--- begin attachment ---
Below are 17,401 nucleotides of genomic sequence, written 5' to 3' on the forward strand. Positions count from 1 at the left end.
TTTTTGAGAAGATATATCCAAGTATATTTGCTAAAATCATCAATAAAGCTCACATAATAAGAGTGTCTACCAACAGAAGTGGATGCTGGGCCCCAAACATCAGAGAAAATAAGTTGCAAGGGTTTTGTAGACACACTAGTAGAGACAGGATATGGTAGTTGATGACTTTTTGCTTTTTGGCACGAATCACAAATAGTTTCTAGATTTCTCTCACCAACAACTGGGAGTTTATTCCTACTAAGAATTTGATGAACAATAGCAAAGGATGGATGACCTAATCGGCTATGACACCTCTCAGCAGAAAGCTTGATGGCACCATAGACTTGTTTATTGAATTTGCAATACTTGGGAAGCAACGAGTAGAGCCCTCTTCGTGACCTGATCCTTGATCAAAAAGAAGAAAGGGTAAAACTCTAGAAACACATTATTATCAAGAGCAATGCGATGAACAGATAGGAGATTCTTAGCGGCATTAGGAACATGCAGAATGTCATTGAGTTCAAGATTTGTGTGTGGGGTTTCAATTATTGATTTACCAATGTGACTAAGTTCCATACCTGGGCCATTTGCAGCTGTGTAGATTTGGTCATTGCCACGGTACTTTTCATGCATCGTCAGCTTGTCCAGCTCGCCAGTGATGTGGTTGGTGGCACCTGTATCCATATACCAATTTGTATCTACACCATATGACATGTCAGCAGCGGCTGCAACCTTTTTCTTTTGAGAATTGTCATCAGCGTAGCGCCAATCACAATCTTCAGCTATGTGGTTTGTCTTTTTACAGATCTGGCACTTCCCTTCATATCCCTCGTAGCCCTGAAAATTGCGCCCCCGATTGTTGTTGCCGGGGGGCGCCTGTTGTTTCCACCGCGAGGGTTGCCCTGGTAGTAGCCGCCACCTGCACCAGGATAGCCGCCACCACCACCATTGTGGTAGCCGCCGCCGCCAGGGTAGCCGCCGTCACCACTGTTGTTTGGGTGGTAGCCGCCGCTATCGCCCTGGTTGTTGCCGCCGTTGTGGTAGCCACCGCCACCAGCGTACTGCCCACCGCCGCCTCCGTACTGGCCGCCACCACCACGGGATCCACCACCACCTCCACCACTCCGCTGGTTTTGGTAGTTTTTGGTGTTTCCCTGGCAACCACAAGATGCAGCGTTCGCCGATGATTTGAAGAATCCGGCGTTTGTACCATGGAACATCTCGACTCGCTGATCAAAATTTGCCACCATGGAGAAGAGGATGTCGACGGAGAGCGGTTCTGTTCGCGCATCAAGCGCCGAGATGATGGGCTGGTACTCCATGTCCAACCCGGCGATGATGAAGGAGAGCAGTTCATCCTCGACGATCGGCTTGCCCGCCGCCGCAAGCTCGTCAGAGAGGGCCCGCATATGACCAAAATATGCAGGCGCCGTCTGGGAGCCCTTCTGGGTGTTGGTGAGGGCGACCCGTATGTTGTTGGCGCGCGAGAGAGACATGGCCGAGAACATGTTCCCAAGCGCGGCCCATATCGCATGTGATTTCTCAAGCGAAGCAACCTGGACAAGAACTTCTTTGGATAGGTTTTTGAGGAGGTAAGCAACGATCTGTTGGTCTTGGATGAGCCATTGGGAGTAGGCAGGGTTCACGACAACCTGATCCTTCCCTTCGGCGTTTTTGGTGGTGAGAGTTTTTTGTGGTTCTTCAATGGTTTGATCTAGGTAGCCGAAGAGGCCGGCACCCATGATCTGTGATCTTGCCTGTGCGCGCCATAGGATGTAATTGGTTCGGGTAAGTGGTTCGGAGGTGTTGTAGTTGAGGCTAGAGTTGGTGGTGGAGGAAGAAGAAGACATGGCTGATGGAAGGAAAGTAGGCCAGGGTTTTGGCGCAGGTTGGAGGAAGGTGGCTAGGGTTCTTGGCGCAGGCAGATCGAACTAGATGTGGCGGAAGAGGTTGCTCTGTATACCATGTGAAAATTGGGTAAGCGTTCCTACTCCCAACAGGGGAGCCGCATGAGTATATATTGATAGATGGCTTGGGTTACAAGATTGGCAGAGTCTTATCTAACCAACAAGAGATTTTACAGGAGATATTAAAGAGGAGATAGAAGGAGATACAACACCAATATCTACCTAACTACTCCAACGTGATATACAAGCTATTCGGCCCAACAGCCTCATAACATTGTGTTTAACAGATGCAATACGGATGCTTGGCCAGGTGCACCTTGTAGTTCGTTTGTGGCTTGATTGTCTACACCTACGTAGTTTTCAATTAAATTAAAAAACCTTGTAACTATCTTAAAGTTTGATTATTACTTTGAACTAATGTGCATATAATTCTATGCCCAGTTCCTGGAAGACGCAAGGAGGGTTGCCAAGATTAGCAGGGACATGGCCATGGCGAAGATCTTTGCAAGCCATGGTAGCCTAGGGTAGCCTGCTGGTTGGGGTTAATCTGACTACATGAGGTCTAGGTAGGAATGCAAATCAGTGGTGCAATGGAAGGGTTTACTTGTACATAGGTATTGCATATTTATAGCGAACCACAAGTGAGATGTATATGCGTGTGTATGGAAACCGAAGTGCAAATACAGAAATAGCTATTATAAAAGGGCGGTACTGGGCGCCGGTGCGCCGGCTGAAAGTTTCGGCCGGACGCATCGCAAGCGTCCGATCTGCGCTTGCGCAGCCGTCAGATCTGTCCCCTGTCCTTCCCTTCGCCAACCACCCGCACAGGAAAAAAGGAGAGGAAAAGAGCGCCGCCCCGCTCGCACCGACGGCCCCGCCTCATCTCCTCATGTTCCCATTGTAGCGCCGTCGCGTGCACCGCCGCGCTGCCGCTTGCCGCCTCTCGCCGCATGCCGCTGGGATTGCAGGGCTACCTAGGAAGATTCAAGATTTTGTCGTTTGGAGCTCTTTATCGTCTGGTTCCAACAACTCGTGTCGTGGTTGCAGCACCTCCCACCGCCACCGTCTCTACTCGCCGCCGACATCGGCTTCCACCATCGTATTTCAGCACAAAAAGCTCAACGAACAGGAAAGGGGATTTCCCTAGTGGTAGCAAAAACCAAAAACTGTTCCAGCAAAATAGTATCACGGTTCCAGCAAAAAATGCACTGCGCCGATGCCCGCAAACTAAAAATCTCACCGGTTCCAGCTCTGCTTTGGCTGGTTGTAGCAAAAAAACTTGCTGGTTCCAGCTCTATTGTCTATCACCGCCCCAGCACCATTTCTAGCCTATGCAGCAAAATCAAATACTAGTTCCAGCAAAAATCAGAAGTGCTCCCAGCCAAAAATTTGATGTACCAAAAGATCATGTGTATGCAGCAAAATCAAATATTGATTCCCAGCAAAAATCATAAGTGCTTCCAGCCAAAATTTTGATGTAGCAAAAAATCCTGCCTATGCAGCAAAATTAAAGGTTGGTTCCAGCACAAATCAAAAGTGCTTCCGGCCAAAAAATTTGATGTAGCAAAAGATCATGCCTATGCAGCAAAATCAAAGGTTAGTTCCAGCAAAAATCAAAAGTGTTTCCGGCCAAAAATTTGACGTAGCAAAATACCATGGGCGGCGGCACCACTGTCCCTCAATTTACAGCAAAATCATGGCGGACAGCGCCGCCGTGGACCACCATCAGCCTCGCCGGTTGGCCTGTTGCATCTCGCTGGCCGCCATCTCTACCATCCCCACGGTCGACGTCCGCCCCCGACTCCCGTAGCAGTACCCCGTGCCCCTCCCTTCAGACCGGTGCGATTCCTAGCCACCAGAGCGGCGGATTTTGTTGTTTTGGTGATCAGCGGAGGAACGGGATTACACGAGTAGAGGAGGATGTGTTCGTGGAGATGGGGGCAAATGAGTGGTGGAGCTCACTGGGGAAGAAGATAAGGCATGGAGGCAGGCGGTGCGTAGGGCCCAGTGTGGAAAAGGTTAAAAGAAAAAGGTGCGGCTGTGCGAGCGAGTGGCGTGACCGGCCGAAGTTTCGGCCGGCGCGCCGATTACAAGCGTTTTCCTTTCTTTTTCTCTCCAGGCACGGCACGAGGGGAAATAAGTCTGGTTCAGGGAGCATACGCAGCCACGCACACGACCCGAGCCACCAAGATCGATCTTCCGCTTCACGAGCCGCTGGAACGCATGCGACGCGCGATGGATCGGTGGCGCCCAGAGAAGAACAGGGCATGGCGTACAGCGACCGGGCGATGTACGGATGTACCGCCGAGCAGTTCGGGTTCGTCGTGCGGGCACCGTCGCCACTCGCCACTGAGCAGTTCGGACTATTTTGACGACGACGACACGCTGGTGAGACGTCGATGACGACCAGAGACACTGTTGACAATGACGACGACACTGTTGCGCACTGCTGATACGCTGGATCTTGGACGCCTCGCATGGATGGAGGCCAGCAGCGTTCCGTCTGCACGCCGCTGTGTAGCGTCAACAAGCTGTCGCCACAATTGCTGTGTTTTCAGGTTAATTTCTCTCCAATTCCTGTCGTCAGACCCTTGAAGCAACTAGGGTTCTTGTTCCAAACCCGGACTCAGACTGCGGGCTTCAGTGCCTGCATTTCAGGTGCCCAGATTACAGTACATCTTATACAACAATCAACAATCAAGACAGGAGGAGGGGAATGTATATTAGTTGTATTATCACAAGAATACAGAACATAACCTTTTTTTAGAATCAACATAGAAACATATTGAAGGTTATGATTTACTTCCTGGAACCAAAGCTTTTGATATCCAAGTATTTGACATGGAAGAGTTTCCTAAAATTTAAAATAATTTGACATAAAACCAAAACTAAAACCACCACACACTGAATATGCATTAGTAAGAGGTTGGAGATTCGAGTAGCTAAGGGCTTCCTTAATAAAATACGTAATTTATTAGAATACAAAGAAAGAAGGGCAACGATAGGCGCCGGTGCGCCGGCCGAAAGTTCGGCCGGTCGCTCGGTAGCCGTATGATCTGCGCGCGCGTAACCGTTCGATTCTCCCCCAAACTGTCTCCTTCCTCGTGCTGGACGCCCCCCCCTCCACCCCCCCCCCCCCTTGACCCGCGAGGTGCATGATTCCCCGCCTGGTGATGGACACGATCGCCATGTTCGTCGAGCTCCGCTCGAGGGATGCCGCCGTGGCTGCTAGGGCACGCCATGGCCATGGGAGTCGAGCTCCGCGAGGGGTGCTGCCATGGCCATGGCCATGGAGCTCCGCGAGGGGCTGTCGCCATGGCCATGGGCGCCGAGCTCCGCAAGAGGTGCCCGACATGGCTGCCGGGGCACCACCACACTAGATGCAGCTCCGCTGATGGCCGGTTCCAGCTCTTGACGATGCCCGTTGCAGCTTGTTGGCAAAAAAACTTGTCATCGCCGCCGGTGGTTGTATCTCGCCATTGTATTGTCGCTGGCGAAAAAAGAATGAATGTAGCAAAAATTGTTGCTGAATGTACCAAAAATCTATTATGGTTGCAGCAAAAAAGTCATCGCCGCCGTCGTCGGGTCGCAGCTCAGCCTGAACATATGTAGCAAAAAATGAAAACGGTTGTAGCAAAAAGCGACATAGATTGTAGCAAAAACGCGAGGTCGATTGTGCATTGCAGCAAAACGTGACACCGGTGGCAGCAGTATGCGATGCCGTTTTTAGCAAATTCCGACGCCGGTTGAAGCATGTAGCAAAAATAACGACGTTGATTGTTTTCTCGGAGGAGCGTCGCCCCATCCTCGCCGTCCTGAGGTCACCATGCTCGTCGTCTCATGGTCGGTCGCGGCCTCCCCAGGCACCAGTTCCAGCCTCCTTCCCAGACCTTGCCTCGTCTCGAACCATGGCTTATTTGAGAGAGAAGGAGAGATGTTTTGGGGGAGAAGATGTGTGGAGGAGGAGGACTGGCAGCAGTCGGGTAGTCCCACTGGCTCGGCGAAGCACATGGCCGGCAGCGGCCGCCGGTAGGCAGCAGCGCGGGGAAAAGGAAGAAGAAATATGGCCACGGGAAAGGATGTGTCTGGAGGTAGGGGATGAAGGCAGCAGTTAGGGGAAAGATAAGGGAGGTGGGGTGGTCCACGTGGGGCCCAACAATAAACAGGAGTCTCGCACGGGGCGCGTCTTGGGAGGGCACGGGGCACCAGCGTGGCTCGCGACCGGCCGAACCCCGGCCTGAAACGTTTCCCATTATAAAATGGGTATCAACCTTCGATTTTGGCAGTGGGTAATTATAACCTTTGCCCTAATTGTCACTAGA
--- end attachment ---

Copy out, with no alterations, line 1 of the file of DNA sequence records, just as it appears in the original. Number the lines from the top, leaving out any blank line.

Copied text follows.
Below are 17,401 nucleotides of genomic sequence, written 5' to 3' on the forward strand. Positions count from 1 at the left end.